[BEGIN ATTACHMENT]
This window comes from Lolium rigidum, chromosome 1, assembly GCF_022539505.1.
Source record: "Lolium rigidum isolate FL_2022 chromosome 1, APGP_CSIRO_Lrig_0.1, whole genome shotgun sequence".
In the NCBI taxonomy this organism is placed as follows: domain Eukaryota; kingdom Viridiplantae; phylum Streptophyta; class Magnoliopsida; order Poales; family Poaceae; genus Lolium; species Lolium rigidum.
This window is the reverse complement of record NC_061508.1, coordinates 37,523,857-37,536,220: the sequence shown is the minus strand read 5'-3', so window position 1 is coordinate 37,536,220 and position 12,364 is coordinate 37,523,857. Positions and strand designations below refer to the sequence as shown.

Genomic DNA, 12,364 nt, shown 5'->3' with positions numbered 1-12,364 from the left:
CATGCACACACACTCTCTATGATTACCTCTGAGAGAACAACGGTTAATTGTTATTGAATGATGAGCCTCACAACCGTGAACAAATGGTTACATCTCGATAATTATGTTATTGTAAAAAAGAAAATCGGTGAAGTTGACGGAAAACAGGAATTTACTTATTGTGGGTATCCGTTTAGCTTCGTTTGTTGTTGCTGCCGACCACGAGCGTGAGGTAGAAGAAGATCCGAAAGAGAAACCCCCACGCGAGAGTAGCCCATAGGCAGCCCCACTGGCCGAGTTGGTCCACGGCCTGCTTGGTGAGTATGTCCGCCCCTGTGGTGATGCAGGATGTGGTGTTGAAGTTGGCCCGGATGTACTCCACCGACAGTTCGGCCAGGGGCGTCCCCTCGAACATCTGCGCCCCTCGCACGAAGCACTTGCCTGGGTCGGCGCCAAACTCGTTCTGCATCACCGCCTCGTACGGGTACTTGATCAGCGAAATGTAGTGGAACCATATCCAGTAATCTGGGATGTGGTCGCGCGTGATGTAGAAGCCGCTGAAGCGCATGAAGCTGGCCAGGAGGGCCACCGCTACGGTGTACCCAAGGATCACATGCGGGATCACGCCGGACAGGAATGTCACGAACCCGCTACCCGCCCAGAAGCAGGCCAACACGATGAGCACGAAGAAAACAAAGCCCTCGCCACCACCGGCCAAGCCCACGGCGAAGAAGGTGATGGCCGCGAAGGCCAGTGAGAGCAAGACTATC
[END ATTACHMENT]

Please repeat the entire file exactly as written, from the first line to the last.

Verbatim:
This window comes from Lolium rigidum, chromosome 1, assembly GCF_022539505.1.
Source record: "Lolium rigidum isolate FL_2022 chromosome 1, APGP_CSIRO_Lrig_0.1, whole genome shotgun sequence".
In the NCBI taxonomy this organism is placed as follows: domain Eukaryota; kingdom Viridiplantae; phylum Streptophyta; class Magnoliopsida; order Poales; family Poaceae; genus Lolium; species Lolium rigidum.
This window is the reverse complement of record NC_061508.1, coordinates 37,523,857-37,536,220: the sequence shown is the minus strand read 5'-3', so window position 1 is coordinate 37,536,220 and position 12,364 is coordinate 37,523,857. Positions and strand designations below refer to the sequence as shown.

Genomic DNA, 12,364 nt, shown 5'->3' with positions numbered 1-12,364 from the left:
CATGCACACACACTCTCTATGATTACCTCTGAGAGAACAACGGTTAATTGTTATTGAATGATGAGCCTCACAACCGTGAACAAATGGTTACATCTCGATAATTATGTTATTGTAAAAAAGAAAATCGGTGAAGTTGACGGAAAACAGGAATTTACTTATTGTGGGTATCCGTTTAGCTTCGTTTGTTGTTGCTGCCGACCACGAGCGTGAGGTAGAAGAAGATCCGAAAGAGAAACCCCCACGCGAGAGTAGCCCATAGGCAGCCCCACTGGCCGAGTTGGTCCACGGCCTGCTTGGTGAGTATGTCCGCCCCTGTGGTGATGCAGGATGTGGTGTTGAAGTTGGCCCGGATGTACTCCACCGACAGTTCGGCCAGGGGCGTCCCCTCGAACATCTGCGCCCCTCGCACGAAGCACTTGCCTGGGTCGGCGCCAAACTCGTTCTGCATCACCGCCTCGTACGGGTACTTGATCAGCGAAATGTAGTGGAACCATATCCAGTAATCTGGGATGTGGTCGCGCGTGATGTAGAAGCCGCTGAAGCGCATGAAGCTGGCCAGGAGGGCCACCGCTACGGTGTACCCAAGGATCACATGCGGGATCACGCCGGACAGGAATGTCACGAACCCGCTACCCGCCCAGAAGCAGGCCAACACGATGAGCACGAAGAAAACAAAGCCCTCGCCACCACCGGCCAAGCCCACGGCGAAGAAGGTGATGGCCGCGAAGGCCAGTGAGAGCAAGACTATC